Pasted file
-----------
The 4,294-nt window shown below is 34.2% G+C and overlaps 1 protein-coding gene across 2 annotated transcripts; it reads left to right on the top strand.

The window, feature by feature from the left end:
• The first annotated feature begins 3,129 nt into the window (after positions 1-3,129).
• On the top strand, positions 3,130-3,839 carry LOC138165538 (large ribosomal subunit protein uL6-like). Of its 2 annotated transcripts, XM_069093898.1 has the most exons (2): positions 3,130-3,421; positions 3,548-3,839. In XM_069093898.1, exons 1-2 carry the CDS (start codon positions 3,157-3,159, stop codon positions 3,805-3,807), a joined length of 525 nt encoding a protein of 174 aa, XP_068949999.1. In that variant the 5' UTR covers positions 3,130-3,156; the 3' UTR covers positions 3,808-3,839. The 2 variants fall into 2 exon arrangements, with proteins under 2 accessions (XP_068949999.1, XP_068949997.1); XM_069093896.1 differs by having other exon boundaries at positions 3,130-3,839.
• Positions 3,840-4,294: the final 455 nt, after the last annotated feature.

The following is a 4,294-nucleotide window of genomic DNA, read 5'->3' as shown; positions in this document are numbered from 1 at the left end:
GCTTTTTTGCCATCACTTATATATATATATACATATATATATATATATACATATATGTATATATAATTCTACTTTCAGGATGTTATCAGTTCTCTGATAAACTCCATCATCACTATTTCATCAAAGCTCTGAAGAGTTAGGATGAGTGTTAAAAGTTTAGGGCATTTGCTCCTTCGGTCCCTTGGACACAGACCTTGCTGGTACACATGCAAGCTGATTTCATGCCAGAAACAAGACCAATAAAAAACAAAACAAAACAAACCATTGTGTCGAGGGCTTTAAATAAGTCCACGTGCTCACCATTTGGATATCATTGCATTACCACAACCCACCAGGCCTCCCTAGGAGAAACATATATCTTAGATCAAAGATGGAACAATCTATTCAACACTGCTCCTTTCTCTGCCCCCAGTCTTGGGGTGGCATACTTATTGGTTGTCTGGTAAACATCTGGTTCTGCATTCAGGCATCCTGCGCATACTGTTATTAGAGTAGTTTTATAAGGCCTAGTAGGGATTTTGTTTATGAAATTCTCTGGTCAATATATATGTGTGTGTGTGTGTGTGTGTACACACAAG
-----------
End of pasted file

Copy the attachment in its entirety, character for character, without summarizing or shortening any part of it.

The 4,294-nt window shown below is 34.2% G+C and overlaps 1 protein-coding gene across 2 annotated transcripts; it reads left to right on the top strand.

The window, feature by feature from the left end:
• The first annotated feature begins 3,129 nt into the window (after positions 1-3,129).
• On the top strand, positions 3,130-3,839 carry LOC138165538 (large ribosomal subunit protein uL6-like). Of its 2 annotated transcripts, XM_069093898.1 has the most exons (2): positions 3,130-3,421; positions 3,548-3,839. In XM_069093898.1, exons 1-2 carry the CDS (start codon positions 3,157-3,159, stop codon positions 3,805-3,807), a joined length of 525 nt encoding a protein of 174 aa, XP_068949999.1. In that variant the 5' UTR covers positions 3,130-3,156; the 3' UTR covers positions 3,808-3,839. The 2 variants fall into 2 exon arrangements, with proteins under 2 accessions (XP_068949999.1, XP_068949997.1); XM_069093896.1 differs by having other exon boundaries at positions 3,130-3,839.
• Positions 3,840-4,294: the final 455 nt, after the last annotated feature.

The following is a 4,294-nucleotide window of genomic DNA, read 5'->3' as shown; positions in this document are numbered from 1 at the left end:
GCTTTTTTGCCATCACTTATATATATATATACATATATATATATATATACATATATGTATATATAATTCTACTTTCAGGATGTTATCAGTTCTCTGATAAACTCCATCATCACTATTTCATCAAAGCTCTGAAGAGTTAGGATGAGTGTTAAAAGTTTAGGGCATTTGCTCCTTCGGTCCCTTGGACACAGACCTTGCTGGTACACATGCAAGCTGATTTCATGCCAGAAACAAGACCAATAAAAAACAAAACAAAACAAACCATTGTGTCGAGGGCTTTAAATAAGTCCACGTGCTCACCATTTGGATATCATTGCATTACCACAACCCACCAGGCCTCCCTAGGAGAAACATATATCTTAGATCAAAGATGGAACAATCTATTCAACACTGCTCCTTTCTCTGCCCCCAGTCTTGGGGTGGCATACTTATTGGTTGTCTGGTAAACATCTGGTTCTGCATTCAGGCATCCTGCGCATACTGTTATTAGAGTAGTTTTATAAGGCCTAGTAGGGATTTTGTTTATGAAATTCTCTGGTCAATATATATGTGTGTGTGTGTGTGTGTGTACACACAAG